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Ease and Stability

“All you need is the willingness to make a beginning, “

Meditations from the Mat, by Rolf Gates

Mr. Gates makes things sound awfully easy. I just need the willingness to make a beginning. Yet as I reflect on my recovery, this sounds very much like Step 3 of the 12 steps of AA: Made a decision to turn our will and our lives over to the care of God as we understood God. I have to make a decision to become willing to act. I make an act of “willingness”. This action is an opening to my relationship to God, my Higher Power, my Divinity. As I reflect further, sobriety became a reality with my act of willingness. This was truly a beginning for me. The simplicity of my willingness is a step of Divinity.

Now,,,,,,,,,,,,,, I need to ponder this for a while. This step of Divinity is the substance of my ease and stability in sobriety. I complicate the process when I get outside of my Divinity and act in isolation. As we know, isolation is the great friend of our addict. When isolated, I live in my head, which is a dangerous place for me to spend much time. This is where I rationalize and convince myself that I am OK by myself. I only have to go to Yoga Sutra II to realize the danger of being in my mind stuff. The practice of Yoga and the practice of the 12 steps is a journey inside, away from my mind stuff, to my source of Divinity. This is the source of my truth, my sobriety, my ease and stability of life.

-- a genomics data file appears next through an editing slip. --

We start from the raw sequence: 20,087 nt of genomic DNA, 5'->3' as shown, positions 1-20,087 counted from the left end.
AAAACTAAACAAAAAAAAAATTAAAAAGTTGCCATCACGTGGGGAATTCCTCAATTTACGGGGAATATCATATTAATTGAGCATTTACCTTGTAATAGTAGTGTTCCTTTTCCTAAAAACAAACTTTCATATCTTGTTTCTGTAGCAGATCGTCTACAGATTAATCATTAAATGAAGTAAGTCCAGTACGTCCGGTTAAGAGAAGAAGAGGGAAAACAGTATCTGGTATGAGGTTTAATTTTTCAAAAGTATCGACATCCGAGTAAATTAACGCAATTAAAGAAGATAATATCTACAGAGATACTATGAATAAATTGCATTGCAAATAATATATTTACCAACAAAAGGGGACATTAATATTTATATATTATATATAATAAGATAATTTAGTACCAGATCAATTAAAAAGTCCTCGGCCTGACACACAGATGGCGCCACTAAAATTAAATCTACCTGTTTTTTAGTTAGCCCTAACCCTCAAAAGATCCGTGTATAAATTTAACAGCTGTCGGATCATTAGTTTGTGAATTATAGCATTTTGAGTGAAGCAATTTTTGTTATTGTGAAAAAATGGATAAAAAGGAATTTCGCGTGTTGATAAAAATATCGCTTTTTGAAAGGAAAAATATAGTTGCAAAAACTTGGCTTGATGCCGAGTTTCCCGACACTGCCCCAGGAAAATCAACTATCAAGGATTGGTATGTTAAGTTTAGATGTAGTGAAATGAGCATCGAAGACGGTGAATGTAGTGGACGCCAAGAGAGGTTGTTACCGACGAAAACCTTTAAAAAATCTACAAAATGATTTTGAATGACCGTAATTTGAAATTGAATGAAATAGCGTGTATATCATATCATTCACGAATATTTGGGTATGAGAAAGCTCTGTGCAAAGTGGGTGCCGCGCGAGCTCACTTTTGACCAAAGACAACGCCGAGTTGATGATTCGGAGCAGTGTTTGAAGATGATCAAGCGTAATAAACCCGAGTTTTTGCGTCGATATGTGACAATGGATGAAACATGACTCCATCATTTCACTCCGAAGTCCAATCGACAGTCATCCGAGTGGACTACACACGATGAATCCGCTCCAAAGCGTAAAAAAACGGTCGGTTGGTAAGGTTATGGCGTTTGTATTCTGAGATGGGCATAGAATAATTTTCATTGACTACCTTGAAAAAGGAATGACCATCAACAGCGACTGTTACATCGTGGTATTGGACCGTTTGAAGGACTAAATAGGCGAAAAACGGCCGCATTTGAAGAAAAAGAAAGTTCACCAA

OK! Does this seem heavy to you? It does to me. What happened to the simplicity of becoming willing to act? So here is my reality check: simplicity does not mean easy. I seek to achieve a sense of ease, not easiness. My sense of ease is the result of staying inside and hearing my sense of balance. My desire for easiness is the result of wanting to just un-wrap a package full of simplicity without the effort to become a state of ease and stability. Being lazy by nature, I’d rather un-wrap a package of easy stuff. However, having experienced the stability of sobriety, I know the blessings of my willingness to act. So, I will continue to choose to practice the acts of willingness that result in the growing experience with my Divine self. I will enjoy the ease and stability of the life of sobriety. I will return to my time beside restful waters. I will keep coming back. Namaste’

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